Fishing Village
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Panoramic photo by Frank Ellmerich EXPERT Taken 11:00, 25/10/2011 - Views loading...


Fishing Village

The World > Europe > Germany > Rügen

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From Wikipedia, the free encyclopedia

translated with google translator

The fishing village of Vitt is on the German island of Ruegen,

specifically, on the peninsula Wittow near Cape Arkona. The

village belongs to the municipality Putgarten. Due to its

location in a canyon on the banks of the cliff, called Liete,

Vitt is not visible from a distance. If you come to the verge

of the gorge, we get a glimpse of the thatched roofs of the


place name

The name derives from the word Vitt Vitte (s) / Witte (Swedish:

vittja = "landing", "Trade and stack space") from. In fact,

Vitt was initially only temporarily inhabited Vitte, where the

captured fish was processed (See also Vitte). The name could

also be from Vit, a common Slavic name (as the local founder),

or witt derived for white.

Since no charter exists, the exact age of the village is not

known. According to the reports of the Danish historian Saxo

Grammaticus but the village is already in the 10th Have heard

century as a fishing and trading port for Slavic Jaromarsburg

at Cape Arkona.

The first mention was made on 25 May 1290, when the prince

Rüganer Witzlaw II the town the right and the freedom of

fishing conceded.

Above the village stands a small chapel Vitter, whose

construction started in 1806 and was finally completed 1816th

It was built because more and more visitors to the shores of

the old church pastor sermons Ludwig Gotthard Kosegarten had

come and found some of the visitors in bad weather no more room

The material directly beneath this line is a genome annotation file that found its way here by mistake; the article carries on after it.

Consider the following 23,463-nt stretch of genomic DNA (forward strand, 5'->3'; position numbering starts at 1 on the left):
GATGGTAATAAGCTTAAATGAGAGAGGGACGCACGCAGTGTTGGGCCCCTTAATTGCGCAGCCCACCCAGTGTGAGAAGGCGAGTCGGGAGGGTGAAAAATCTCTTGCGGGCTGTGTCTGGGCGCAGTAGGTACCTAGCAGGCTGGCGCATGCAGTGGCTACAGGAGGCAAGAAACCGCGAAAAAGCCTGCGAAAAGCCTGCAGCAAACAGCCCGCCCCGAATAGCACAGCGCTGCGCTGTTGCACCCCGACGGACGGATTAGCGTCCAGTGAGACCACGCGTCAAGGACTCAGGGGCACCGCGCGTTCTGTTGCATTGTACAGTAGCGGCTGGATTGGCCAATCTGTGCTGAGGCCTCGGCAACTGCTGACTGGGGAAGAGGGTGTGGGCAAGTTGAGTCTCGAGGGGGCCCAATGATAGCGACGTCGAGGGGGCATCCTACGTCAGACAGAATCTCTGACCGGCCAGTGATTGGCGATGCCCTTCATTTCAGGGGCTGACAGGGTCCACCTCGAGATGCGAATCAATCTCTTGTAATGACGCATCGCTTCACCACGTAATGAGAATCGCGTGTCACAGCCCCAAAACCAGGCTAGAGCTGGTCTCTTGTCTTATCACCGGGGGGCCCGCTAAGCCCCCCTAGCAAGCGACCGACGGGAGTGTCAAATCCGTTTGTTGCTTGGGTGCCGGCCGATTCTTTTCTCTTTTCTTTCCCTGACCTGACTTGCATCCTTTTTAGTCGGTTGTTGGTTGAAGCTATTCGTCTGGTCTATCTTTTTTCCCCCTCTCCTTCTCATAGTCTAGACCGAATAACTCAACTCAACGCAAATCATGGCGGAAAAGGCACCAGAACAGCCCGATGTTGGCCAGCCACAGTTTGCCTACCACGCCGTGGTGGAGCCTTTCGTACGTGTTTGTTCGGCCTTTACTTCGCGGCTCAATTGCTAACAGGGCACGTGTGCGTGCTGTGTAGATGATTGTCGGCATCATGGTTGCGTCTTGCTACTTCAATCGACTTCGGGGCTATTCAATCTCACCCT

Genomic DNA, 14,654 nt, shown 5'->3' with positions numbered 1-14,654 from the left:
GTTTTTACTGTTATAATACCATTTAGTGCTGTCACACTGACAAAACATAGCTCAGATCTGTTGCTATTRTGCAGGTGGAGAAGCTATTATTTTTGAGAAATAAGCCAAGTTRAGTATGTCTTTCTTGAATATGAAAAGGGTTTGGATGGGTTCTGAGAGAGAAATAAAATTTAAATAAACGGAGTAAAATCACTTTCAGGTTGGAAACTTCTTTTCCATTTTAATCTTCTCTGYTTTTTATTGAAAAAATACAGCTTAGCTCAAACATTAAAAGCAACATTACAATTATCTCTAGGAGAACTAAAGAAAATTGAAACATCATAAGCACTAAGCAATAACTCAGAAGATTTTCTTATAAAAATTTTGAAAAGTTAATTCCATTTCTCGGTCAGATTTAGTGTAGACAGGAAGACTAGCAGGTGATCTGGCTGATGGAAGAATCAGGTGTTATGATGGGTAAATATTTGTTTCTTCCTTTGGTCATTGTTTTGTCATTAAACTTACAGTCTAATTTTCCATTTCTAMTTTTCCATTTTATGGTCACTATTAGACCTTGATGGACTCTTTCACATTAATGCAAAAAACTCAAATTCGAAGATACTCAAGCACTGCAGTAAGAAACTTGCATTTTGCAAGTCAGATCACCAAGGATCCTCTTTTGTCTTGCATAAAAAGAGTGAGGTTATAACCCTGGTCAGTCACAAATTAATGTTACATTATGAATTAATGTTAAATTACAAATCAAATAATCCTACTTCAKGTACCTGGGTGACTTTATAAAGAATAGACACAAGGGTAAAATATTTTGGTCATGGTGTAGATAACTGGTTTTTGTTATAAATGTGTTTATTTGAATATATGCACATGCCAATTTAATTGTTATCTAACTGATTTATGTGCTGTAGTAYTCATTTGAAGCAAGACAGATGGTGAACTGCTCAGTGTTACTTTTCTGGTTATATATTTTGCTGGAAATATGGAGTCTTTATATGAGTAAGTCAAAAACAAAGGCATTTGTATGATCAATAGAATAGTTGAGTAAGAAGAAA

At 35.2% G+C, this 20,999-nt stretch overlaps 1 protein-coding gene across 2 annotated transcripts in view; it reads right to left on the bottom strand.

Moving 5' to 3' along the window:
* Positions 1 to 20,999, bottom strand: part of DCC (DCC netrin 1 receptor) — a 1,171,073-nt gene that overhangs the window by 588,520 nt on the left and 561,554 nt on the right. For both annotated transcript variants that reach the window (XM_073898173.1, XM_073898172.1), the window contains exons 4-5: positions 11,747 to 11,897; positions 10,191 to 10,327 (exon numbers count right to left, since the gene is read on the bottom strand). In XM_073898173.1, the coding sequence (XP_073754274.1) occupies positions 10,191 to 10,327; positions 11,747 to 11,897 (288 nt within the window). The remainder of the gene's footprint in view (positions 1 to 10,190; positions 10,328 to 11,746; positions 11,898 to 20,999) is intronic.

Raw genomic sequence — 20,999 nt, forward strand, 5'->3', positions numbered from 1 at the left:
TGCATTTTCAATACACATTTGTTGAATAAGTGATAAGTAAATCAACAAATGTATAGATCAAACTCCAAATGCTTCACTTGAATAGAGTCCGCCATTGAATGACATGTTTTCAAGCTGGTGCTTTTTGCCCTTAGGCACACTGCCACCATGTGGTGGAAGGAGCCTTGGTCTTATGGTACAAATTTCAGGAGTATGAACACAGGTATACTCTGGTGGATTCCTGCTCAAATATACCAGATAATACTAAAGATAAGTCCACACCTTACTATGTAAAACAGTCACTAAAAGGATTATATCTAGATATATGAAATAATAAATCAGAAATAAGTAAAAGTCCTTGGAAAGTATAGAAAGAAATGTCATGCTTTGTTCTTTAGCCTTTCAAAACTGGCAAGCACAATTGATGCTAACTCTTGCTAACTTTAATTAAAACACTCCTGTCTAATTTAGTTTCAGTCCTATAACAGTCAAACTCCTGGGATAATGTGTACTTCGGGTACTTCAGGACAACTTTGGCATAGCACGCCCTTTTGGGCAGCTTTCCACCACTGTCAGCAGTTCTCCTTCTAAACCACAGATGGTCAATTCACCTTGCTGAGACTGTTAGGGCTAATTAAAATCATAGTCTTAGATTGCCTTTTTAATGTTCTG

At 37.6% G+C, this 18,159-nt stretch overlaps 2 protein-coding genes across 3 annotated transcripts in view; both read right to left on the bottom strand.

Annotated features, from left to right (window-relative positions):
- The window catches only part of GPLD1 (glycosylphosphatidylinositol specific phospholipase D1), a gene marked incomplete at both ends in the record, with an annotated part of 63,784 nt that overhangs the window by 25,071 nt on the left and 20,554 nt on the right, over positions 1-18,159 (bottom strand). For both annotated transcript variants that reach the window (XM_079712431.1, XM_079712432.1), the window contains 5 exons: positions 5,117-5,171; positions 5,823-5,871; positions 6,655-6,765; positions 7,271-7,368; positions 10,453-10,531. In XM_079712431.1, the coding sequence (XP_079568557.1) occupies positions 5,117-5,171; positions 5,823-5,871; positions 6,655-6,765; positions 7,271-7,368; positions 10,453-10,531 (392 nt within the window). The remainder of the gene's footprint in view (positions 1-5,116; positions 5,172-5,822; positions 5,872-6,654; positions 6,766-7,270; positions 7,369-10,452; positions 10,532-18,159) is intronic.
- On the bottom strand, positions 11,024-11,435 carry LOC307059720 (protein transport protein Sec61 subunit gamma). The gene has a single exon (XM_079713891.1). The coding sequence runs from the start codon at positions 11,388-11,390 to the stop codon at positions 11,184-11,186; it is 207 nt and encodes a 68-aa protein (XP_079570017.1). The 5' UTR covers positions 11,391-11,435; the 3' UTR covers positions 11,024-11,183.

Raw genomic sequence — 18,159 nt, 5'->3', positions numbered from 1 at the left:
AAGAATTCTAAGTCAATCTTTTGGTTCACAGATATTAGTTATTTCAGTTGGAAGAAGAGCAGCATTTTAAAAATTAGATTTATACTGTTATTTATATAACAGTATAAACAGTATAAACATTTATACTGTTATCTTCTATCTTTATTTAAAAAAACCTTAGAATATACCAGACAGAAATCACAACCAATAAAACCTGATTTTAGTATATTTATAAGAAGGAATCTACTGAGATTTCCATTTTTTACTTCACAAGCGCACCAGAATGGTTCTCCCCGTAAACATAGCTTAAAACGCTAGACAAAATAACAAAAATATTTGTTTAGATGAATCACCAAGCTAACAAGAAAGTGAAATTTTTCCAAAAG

in the fishermen's huts.

The heritage village is very well protected and enjoys a steady

influx of tourists. In the small harbor cruises around Cape

Arkona can be booked with fishing boats.

Vitt is best reached by bike or by train from the Arkona

Putgarten. There must also leave private car as driving is

allowed on the Cape only with special permission.

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Nearby images in Rügen


A: Fishing Village Vitt - Beach

by Jeffrey Martin, 100 meters away

Fishing Village Vitt - Beach

B: Fishing Village Vitt - Pier

by Jeffrey Martin, 110 meters away

Fishing Village Vitt - Pier

C: Kap Arkona 5

by Jeffrey Martin, 430 meters away

Kap Arkona 5

D: Kap Arkona 4

by Jeffrey Martin, 1.1 km away

Kap Arkona 4

E: Kap Arkona, slawische Wallanlage I

by B. Hamann, 1.2 km away

Kap Arkona, slawische Wallanlage I

F: Kap Arkona, slawische Wallanlage II

by B. Hamann, 1.3 km away

Kap Arkona, slawische Wallanlage II

G: Kap Arkona Lighthouse 1

by Jeffrey Martin, 1.3 km away

Kap Arkona Lighthouse 1

H: Kap Arkona

by Frank Ellmerich, 1.4 km away

From Wikipedia, the free encyclopediaCape Arkona (German: Kap Arkona) is a cape on the island of Rüge...

Kap Arkona

I: Kap Arkona Lighthouse 2

by Jeffrey Martin, 1.6 km away

Kap Arkona Lighthouse 2

J: Kap Arkona

by Jan Andersson, 1.6 km away

Das Wahrzeichen Kap Arkona ist außerhalb des Fischerdorfes Weiß und gehört zur Gemeinde Putgarten. Es...

Kap Arkona

This panorama was taken in Rügen, Germany

This is an overview of Germany

Germany? Before the beginning there was Ginnungagap, an empty space of nothingness, filled with pure creative power. (Sort of like the inside of my head.)

And it ends with Ragnarok, the twilight of the Gods. In between is much fighting, betrayal and romance. Just as a good Godly story should be.

Heroes have their own graveyard called Valhalla. Unfortunately we cannot show you a panorama of it at this time, nor of the lovely Valkyries who are its escort service.

Hail Odin, wandering God wielding wisdom and wand! Hail Freya, hail Tyr, hail Thor!

Odin made the many lakes and the fish in them. In his traverses across the lands he caused there to be the Mulheim Bridge in Cologne, as did he make the Mercury fountain, Mercury being of his nature.

But it is to the mighty Thor that the Hammering Man gives service.

Between the time of the Nordic old ones and that of modern Frankfort there may have been a T.Rex or two on the scene. At least some mastodons for sure came through for lunch, then fell into tar pits to become fossils for us to find.

And there we must leave you, O my most pure and holy children.

Text by Steve Smith.

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